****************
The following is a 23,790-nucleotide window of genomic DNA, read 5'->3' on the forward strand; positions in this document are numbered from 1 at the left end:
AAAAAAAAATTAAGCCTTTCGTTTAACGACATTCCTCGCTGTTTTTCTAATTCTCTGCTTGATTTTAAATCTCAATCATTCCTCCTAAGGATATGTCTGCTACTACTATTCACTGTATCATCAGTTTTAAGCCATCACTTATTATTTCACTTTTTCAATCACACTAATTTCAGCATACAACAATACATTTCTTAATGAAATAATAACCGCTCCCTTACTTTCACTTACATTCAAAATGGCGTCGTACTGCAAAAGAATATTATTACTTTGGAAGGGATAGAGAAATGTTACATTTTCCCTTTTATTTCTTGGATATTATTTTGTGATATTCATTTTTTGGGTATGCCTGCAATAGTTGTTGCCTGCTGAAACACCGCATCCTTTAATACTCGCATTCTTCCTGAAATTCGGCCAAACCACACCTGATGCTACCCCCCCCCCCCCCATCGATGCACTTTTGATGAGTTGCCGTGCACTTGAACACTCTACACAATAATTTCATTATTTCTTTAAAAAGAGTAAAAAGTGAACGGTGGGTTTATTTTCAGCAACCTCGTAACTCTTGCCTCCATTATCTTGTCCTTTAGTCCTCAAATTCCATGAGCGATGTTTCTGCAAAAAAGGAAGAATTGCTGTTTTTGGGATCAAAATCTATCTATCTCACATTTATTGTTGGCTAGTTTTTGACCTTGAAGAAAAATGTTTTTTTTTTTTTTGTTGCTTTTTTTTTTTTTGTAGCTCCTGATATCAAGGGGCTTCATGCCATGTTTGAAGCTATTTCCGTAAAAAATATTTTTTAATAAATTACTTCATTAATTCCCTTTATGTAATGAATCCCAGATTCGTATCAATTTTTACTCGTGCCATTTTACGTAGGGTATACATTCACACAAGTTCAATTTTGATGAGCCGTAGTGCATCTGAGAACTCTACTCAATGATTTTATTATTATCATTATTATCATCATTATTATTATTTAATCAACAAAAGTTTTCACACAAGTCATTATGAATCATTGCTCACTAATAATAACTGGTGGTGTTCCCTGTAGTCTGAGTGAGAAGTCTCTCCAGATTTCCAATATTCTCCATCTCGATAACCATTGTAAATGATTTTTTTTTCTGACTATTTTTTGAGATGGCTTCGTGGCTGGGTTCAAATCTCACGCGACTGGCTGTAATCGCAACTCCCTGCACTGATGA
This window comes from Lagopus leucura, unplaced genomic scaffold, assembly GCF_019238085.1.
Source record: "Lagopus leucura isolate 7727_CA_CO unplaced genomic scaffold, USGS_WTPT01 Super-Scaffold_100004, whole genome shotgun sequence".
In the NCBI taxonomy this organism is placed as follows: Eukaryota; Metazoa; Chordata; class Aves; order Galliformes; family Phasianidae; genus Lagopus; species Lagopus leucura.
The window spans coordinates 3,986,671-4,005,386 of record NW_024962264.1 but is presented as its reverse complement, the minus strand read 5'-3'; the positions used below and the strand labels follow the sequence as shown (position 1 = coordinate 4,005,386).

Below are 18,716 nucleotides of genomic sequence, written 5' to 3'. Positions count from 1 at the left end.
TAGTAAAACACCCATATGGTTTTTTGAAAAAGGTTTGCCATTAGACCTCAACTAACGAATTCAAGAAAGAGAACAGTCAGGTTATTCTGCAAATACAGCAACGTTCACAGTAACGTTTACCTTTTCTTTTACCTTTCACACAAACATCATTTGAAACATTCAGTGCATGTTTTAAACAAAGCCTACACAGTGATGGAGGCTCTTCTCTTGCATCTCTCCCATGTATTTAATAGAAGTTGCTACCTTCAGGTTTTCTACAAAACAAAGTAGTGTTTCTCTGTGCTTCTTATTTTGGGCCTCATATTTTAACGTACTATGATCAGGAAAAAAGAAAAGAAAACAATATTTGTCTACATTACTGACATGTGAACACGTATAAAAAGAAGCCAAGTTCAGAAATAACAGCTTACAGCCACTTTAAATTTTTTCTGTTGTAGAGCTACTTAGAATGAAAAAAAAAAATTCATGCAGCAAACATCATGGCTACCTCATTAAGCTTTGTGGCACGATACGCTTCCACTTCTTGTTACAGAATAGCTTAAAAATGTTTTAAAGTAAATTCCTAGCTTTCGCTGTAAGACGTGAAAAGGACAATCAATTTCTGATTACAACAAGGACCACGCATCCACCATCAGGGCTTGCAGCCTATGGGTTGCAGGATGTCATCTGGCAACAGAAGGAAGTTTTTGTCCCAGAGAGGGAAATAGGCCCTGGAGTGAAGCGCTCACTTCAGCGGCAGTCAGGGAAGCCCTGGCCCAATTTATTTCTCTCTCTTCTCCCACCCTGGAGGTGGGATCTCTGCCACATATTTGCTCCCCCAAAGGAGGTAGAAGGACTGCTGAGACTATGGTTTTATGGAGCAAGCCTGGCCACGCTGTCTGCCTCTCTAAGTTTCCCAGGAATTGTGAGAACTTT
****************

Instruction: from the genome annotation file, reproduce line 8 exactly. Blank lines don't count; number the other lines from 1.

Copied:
TAGTAAAACACCCATATGGTTTTTTGAAAAAGGTTTGCCATTAGACCTCAACTAACGAATTCAAGAAAGAGAACAGTCAGGTTATTCTGCAAATACAGCAACGTTCACAGTAACGTTTACCTTTTCTTTTACCTTTCACACAAACATCATTTGAAACATTCAGTGCATGTTTTAAACAAAGCCTACACAGTGATGGAGGCTCTTCTCTTGCATCTCTCCCATGTATTTAATAGAAGTTGCTACCTTCAGGTTTTCTACAAAACAAAGTAGTGTTTCTCTGTGCTTCTTATTTTGGGCCTCATATTTTAACGTACTATGATCAGGAAAAAAGAAAAGAAAACAATATTTGTCTACATTACTGACATGTGAACACGTATAAAAAGAAGCCAAGTTCAGAAATAACAGCTTACAGCCACTTTAAATTTTTTCTGTTGTAGAGCTACTTAGAATGAAAAAAAAAAATTCATGCAGCAAACATCATGGCTACCTCATTAAGCTTTGTGGCACGATACGCTTCCACTTCTTGTTACAGAATAGCTTAAAAATGTTTTAAAGTAAATTCCTAGCTTTCGCTGTAAGACGTGAAAAGGACAATCAATTTCTGATTACAACAAGGACCACGCATCCACCATCAGGGCTTGCAGCCTATGGGTTGCAGGATGTCATCTGGCAACAGAAGGAAGTTTTTGTCCCAGAGAGGGAAATAGGCCCTGGAGTGAAGCGCTCACTTCAGCGGCAGTCAGGGAAGCCCTGGCCCAATTTATTTCTCTCTCTTCTCCCACCCTGGAGGTGGGATCTCTGCCACATATTTGCTCCCCCAAAGGAGGTAGAAGGACTGCTGAGACTATGGTTTTATGGAGCAAGCCTGGCCACGCTGTCTGCCTCTCTAAGTTTCCCAGGAATTGTGAGAACTTT